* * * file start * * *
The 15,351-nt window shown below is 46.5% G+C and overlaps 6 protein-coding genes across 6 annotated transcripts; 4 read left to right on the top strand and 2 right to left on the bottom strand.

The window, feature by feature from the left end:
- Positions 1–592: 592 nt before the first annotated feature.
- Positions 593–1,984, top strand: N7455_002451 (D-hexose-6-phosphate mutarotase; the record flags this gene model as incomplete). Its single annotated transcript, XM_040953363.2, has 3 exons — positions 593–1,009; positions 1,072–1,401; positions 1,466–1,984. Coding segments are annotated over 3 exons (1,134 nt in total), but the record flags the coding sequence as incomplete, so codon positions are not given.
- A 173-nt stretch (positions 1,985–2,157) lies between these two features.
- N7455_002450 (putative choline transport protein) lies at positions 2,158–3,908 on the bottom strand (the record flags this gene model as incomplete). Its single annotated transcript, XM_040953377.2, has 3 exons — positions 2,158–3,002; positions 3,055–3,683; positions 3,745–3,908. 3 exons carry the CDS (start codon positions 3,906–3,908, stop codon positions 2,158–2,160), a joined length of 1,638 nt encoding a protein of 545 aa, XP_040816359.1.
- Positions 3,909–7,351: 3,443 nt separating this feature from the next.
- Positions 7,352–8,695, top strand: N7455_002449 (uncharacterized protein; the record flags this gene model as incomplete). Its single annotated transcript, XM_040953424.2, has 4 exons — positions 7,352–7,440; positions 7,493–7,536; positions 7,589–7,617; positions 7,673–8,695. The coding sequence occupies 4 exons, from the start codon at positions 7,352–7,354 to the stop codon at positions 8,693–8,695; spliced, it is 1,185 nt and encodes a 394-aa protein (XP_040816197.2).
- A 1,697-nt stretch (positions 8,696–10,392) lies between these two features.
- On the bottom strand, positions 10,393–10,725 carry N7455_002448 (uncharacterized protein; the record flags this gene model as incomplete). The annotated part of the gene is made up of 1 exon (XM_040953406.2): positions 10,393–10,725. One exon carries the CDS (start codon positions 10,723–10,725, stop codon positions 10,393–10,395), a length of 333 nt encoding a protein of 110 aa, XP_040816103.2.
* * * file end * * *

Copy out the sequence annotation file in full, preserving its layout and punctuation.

The 15,351-nt window shown below is 46.5% G+C and overlaps 6 protein-coding genes across 6 annotated transcripts; 4 read left to right on the top strand and 2 right to left on the bottom strand.

The window, feature by feature from the left end:
- Positions 1–592: 592 nt before the first annotated feature.
- Positions 593–1,984, top strand: N7455_002451 (D-hexose-6-phosphate mutarotase; the record flags this gene model as incomplete). Its single annotated transcript, XM_040953363.2, has 3 exons — positions 593–1,009; positions 1,072–1,401; positions 1,466–1,984. Coding segments are annotated over 3 exons (1,134 nt in total), but the record flags the coding sequence as incomplete, so codon positions are not given.
- A 173-nt stretch (positions 1,985–2,157) lies between these two features.
- N7455_002450 (putative choline transport protein) lies at positions 2,158–3,908 on the bottom strand (the record flags this gene model as incomplete). Its single annotated transcript, XM_040953377.2, has 3 exons — positions 2,158–3,002; positions 3,055–3,683; positions 3,745–3,908. 3 exons carry the CDS (start codon positions 3,906–3,908, stop codon positions 2,158–2,160), a joined length of 1,638 nt encoding a protein of 545 aa, XP_040816359.1.
- Positions 3,909–7,351: 3,443 nt separating this feature from the next.
- Positions 7,352–8,695, top strand: N7455_002449 (uncharacterized protein; the record flags this gene model as incomplete). Its single annotated transcript, XM_040953424.2, has 4 exons — positions 7,352–7,440; positions 7,493–7,536; positions 7,589–7,617; positions 7,673–8,695. The coding sequence occupies 4 exons, from the start codon at positions 7,352–7,354 to the stop codon at positions 8,693–8,695; spliced, it is 1,185 nt and encodes a 394-aa protein (XP_040816197.2).
- A 1,697-nt stretch (positions 8,696–10,392) lies between these two features.
- On the bottom strand, positions 10,393–10,725 carry N7455_002448 (uncharacterized protein; the record flags this gene model as incomplete). The annotated part of the gene is made up of 1 exon (XM_040953406.2): positions 10,393–10,725. One exon carries the CDS (start codon positions 10,723–10,725, stop codon positions 10,393–10,395), a length of 333 nt encoding a protein of 110 aa, XP_040816103.2.